Operation of spin transistor 200 as a nonmagnetic semiconductor spin valve would be applicable to low-power and/or high density and/or high-speed logic circuits.

Semiconductor-Based Magnetic Field Sensor

The spin transistor 200 may be operated as a magnetic field sensor. A magnetic field perpendicular to the (110) growth direction of spin transistor 200 is measured through characterization of coherent spin precession of the electrons in the InAs 2DEG 216 using a spin-dependent transport functionality of the spin RTDs. In the presence of an external magnetic field (of strength B), electrons in the InAs 2DEG 216 that are injected at the spin injector 202 having spins parallel to the growth direction (spin up or spin down relative to (110), depending on the polarity of the lateral bias across the spin injector side gates 225 and 227) will process as they drift across the InAs 2DEG 216 between the spin injector 202 and the spin collector 206. The rate of precession is g μb B/h, where g is the electron g-factor in the 2DEG, μb is the Bohr magneton, and h is Planck's constant. In a steady state, the orientation of the spin of the electrons arriving at the spin collector 206, is determined by the size of the magnetic field, the g-factor, the lateral dimension of the channel, and the emitter-collector voltage (202 relative to 206), which determines the speed of electron drift across the InAs 2DEG 216. The magnetic field strength is detected by sweeping the emitter-collector voltage to provide a unit increment in the total number of precession periods for carriers as they travel from the spin injector to the spin collector. This magnetic field detector may be operated in configuration 1), in which case the magnitude and polarity of the voltage across the side contacts on the spin collector (229 relative to 231) indicates the spin state, or in configuration 2), in which case the emitter-collector resistance and the relative polarity of the lateral bias voltages on the emitter and collector together indicate the spin state.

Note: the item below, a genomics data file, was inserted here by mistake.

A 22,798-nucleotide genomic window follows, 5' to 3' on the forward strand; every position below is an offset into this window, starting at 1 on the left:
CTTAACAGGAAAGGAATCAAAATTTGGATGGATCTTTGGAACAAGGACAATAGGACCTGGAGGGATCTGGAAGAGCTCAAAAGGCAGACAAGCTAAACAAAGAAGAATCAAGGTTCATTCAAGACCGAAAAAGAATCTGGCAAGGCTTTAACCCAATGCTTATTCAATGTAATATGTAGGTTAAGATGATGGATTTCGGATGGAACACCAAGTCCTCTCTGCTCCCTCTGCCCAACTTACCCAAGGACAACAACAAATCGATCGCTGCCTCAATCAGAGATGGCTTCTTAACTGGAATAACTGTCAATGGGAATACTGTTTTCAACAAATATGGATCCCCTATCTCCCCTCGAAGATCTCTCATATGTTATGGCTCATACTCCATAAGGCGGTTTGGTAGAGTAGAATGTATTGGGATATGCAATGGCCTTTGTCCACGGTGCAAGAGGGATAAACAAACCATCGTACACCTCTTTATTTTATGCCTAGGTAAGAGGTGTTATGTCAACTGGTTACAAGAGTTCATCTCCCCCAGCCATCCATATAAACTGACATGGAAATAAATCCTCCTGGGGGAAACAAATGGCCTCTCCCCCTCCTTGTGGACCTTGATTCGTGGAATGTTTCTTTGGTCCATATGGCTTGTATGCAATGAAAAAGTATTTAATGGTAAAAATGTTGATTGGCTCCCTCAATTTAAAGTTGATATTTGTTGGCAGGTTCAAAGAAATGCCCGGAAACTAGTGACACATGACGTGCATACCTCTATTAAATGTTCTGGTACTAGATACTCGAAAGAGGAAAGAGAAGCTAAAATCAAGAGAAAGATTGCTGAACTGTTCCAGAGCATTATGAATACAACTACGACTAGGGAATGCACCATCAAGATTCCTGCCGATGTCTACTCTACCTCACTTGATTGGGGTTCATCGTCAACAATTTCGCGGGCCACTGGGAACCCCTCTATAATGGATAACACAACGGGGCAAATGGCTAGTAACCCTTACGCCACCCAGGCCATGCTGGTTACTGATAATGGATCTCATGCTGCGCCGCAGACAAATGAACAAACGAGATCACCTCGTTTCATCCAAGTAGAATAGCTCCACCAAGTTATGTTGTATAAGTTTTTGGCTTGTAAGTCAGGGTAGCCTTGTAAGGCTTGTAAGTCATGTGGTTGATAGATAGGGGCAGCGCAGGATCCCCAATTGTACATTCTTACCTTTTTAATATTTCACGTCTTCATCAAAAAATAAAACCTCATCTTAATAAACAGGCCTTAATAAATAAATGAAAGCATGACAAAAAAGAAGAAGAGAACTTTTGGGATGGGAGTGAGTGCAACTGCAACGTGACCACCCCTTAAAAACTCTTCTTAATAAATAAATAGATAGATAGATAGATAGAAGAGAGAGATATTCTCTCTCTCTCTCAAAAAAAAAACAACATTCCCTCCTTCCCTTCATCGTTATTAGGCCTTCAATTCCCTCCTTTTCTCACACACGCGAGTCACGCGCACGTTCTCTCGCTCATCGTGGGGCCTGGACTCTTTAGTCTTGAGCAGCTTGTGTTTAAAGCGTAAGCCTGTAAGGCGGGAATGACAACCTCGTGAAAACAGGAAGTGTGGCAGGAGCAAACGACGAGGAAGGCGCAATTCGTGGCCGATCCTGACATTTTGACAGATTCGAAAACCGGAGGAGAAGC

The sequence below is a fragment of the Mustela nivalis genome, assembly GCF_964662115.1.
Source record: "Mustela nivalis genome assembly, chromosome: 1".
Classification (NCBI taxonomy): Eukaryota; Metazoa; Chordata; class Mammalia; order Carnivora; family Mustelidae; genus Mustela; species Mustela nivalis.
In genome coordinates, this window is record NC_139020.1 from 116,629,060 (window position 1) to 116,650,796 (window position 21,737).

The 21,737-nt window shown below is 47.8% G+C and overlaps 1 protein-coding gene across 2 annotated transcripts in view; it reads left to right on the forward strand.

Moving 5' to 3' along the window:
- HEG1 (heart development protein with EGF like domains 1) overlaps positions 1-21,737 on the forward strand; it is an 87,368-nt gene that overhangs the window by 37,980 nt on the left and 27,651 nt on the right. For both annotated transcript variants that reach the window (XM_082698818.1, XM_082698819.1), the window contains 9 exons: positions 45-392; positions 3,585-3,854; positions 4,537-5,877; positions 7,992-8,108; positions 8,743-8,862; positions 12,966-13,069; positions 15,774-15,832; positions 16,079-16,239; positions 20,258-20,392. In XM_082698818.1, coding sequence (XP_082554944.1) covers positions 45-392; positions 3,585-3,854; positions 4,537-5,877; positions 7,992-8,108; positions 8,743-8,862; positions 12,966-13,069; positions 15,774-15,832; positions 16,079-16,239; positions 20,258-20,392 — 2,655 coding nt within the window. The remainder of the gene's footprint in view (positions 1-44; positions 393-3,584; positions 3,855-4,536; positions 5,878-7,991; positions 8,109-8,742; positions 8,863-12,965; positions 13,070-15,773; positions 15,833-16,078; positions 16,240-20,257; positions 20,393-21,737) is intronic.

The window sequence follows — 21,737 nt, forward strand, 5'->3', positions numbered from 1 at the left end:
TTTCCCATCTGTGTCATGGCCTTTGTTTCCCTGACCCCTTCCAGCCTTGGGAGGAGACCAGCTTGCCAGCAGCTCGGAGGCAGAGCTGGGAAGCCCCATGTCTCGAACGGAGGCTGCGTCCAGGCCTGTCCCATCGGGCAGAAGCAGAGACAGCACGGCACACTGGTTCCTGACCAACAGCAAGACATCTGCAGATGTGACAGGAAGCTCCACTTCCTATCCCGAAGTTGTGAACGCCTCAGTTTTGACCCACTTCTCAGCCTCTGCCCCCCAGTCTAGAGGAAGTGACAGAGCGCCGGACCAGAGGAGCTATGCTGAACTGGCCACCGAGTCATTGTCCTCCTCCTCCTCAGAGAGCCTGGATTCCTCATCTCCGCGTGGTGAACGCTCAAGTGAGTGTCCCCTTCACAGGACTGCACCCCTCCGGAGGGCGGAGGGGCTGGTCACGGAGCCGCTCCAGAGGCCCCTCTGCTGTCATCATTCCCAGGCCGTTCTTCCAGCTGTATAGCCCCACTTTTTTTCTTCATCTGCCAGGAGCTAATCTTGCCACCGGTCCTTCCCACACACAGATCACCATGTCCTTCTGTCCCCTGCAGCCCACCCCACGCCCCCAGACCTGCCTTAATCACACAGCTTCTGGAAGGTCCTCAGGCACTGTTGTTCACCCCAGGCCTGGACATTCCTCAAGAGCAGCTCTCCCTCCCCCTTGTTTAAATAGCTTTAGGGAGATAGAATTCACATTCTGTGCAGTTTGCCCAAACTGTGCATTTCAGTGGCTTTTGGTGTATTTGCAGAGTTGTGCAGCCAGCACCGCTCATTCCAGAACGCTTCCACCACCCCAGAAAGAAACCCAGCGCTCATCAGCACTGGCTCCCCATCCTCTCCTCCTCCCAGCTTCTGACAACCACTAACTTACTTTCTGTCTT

For magnetic field sensor applications, the collector side gates (229 and 231) should extend across the InAs 2DEG 216, which is facilitated by configuring spin transistor 200 to orient the electron drift direction in the InAs 2DEG 216 along [00 1] axis.

The magnetic field sensor exploits the large g-factor of InAs to provide a low threshold for magnetic field detection (in the range of a few gauss). Operation of the spin transistor 200 as a semiconductor-based magnetic field sensor may be applicable to high speed hard disk read heads.

While the invention has been described in detail in connection with exemplary embodiments, it should be understood that the invention is not limited to the above-disclosed embodiments. Rather, the invention can be modified to incorporate any number of variations, alterations, substitutions, or equivalent arrangements not heretofore described, but which are commensurate with the spirit and scope of the invention. Accordingly, the invention is not limited by the foregoing description or drawings, but is only limited by the scope of the appended claims.

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Referenced by
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US8564293 *Mar 14, 2008Oct 22, 2013Tohoku UniversityMethod for changing spin relaxation, method for detecting spin current and spintronics device using spin relaxation
US8908424Sep 28, 2012Dec 9, 2014The Hong Kong University Of Science And TechnologyMagnetization switching through magnonic spin transfer torque
US20100097063 *Mar 14, 2008Apr 22, 2010Keio UniversityMethod for changing spin relaxation, method for detecting spin current and spintronics device using spin relaxation
Classifications
U.S. Classification257/425, 257/423, 977/935, 257/E29.323, 257/427, 257/25
International ClassificationH01L29/82, H01L29/06, H01L29/66
Cooperative ClassificationY10S977/935, B82Y10/00, H01L29/66984
European ClassificationB82Y10/00, H01L29/66S